Friday, April 05, 2002

Business derring-do tales inspire students




By Jenny Callison
Enquirer contributor

        The lingua franca was entrepreneurship, and many of those speaking it were teenagers at Thursday's “Imagine, Implement, Dream & Do” conference at Miami University.

        About 150 college and secondary students attended the one-day event, soaking up ideas and inspiration from experienced entrepreneurs. Topics ranged from business concept development to securing financing to vaulting over obstacles to success.

[photo] Jeff Stamp, a visiting Markley Professor at Miami University, was one of the speakers at a campus event called “Imagine, Implement, Dream & Do” Thursday.
(Ernest Coleman photo)
| ZOOM |
        Organizers said the conference was for students considering taking the entrepreneurial leap as well as those simply intrigued by the entrepreneurial mind-set.

        The lunch keynote speaker was Jimmy John Liautaud, who started his 150-store Jimmy John's World's Greatest Sandwiches chain in a converted garage near East Illinois University. Mr. Liautaud told how he worked through several stages of panic to develop a business concept that he could replicate and ultimately franchise.

        “The setbacks were actually opportunities to stretch myself and see what I could handle,” the entrepreneur said.

        Creativity consultant Jeff Stamp challenged his audience to “think smarter, think differently.” He urged students not to be constrained by perceptions or stereotypes in evaluating new ideas, but to make sure that a potential product has perceived value.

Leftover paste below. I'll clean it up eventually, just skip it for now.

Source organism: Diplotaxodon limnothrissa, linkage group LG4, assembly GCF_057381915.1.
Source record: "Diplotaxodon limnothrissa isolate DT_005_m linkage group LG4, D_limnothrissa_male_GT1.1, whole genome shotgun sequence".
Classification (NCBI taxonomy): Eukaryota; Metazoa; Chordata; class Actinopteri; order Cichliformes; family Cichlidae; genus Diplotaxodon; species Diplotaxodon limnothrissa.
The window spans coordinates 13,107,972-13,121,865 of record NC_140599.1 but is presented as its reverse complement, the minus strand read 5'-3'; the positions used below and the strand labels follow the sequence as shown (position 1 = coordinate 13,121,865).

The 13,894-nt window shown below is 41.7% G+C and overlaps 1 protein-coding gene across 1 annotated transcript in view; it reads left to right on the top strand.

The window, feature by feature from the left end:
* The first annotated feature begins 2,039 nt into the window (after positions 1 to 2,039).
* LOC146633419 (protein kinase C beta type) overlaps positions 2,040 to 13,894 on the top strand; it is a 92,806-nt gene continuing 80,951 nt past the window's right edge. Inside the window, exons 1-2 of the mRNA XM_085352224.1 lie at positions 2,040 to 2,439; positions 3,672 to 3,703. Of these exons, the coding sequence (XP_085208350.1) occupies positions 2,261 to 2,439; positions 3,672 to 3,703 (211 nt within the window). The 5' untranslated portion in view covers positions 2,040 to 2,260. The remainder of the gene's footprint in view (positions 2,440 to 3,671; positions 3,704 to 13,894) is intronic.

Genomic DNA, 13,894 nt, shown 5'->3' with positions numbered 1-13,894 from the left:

“Your concept should be 15 minutes ahead of what's on the market, not light years ahead,” he said. “That minimizes the hurdle of adoption and makes people more willing to try it.”

        Some of the conference's youngest attendees were among its most enthusiastic.

        “I was most impressed with the guerrilla marketing presentation,” said Marcus Baker-Jones, an eighth-grader at Bond Hill Academy. “There was important key stuff, like when to make certain decisions.”

        Marcus and several classmates sacrificed a day of their spring break to accompany their teacher, Ronnie X. Black, to the conference. They met college students and heard adult entrepreneurs recount their stories and give advice. But perhaps more powerful was the exposure to entrepreneurs near their own age.

        “Inspiring!” was Vanessa Bowling's response when Immanuel Lee described his business start-up while a student at Harmony Community School, Price Hill. Mr. Lee, a senior who will begin an entrepreneurship course at Cincinnati Tech in May, has parlayed a simple idea — a concession stand in a delivery van — into a viable business within two years.

        “I learned that you can be your own boss, doing your own business, and can start at any age,” Bond Hill student Christian Woolfolk said.

       



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